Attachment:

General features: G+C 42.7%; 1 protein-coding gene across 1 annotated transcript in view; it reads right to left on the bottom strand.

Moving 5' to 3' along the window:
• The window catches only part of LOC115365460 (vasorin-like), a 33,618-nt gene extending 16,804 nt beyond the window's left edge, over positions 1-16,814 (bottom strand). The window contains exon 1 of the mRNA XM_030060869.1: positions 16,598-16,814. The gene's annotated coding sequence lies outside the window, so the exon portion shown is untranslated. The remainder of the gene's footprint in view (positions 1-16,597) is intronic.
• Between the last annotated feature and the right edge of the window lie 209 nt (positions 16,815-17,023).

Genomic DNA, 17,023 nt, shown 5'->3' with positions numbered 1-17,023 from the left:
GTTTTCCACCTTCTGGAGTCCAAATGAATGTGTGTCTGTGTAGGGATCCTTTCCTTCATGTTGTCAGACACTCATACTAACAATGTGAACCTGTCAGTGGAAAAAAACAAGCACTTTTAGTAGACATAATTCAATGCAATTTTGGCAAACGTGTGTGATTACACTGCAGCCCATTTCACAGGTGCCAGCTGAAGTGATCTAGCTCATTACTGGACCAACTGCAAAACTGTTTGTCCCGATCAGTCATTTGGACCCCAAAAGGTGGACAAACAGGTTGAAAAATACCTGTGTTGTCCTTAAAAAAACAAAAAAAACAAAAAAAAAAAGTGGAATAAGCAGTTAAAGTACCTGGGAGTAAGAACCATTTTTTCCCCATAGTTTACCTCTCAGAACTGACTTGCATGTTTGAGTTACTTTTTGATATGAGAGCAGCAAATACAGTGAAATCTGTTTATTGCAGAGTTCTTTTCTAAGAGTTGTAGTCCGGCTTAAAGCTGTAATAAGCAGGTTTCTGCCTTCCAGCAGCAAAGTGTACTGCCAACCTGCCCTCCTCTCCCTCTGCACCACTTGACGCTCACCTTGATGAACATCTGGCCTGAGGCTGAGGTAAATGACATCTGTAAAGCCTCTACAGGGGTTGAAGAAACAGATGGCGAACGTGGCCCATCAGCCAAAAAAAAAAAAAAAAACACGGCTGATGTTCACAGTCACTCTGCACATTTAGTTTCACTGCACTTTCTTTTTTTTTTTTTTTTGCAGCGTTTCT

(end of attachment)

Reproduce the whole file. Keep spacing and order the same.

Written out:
General features: G+C 42.7%; 1 protein-coding gene across 1 annotated transcript in view; it reads right to left on the bottom strand.

Moving 5' to 3' along the window:
• The window catches only part of LOC115365460 (vasorin-like), a 33,618-nt gene extending 16,804 nt beyond the window's left edge, over positions 1-16,814 (bottom strand). The window contains exon 1 of the mRNA XM_030060869.1: positions 16,598-16,814. The gene's annotated coding sequence lies outside the window, so the exon portion shown is untranslated. The remainder of the gene's footprint in view (positions 1-16,597) is intronic.
• Between the last annotated feature and the right edge of the window lie 209 nt (positions 16,815-17,023).

Genomic DNA, 17,023 nt, shown 5'->3' with positions numbered 1-17,023 from the left:
GTTTTCCACCTTCTGGAGTCCAAATGAATGTGTGTCTGTGTAGGGATCCTTTCCTTCATGTTGTCAGACACTCATACTAACAATGTGAACCTGTCAGTGGAAAAAAACAAGCACTTTTAGTAGACATAATTCAATGCAATTTTGGCAAACGTGTGTGATTACACTGCAGCCCATTTCACAGGTGCCAGCTGAAGTGATCTAGCTCATTACTGGACCAACTGCAAAACTGTTTGTCCCGATCAGTCATTTGGACCCCAAAAGGTGGACAAACAGGTTGAAAAATACCTGTGTTGTCCTTAAAAAAACAAAAAAAACAAAAAAAAAAAGTGGAATAAGCAGTTAAAGTACCTGGGAGTAAGAACCATTTTTTCCCCATAGTTTACCTCTCAGAACTGACTTGCATGTTTGAGTTACTTTTTGATATGAGAGCAGCAAATACAGTGAAATCTGTTTATTGCAGAGTTCTTTTCTAAGAGTTGTAGTCCGGCTTAAAGCTGTAATAAGCAGGTTTCTGCCTTCCAGCAGCAAAGTGTACTGCCAACCTGCCCTCCTCTCCCTCTGCACCACTTGACGCTCACCTTGATGAACATCTGGCCTGAGGCTGAGGTAAATGACATCTGTAAAGCCTCTACAGGGGTTGAAGAAACAGATGGCGAACGTGGCCCATCAGCCAAAAAAAAAAAAAAAAACACGGCTGATGTTCACAGTCACTCTGCACATTTAGTTTCACTGCACTTTCTTTTTTTTTTTTTTTTGCAGCGTTTCT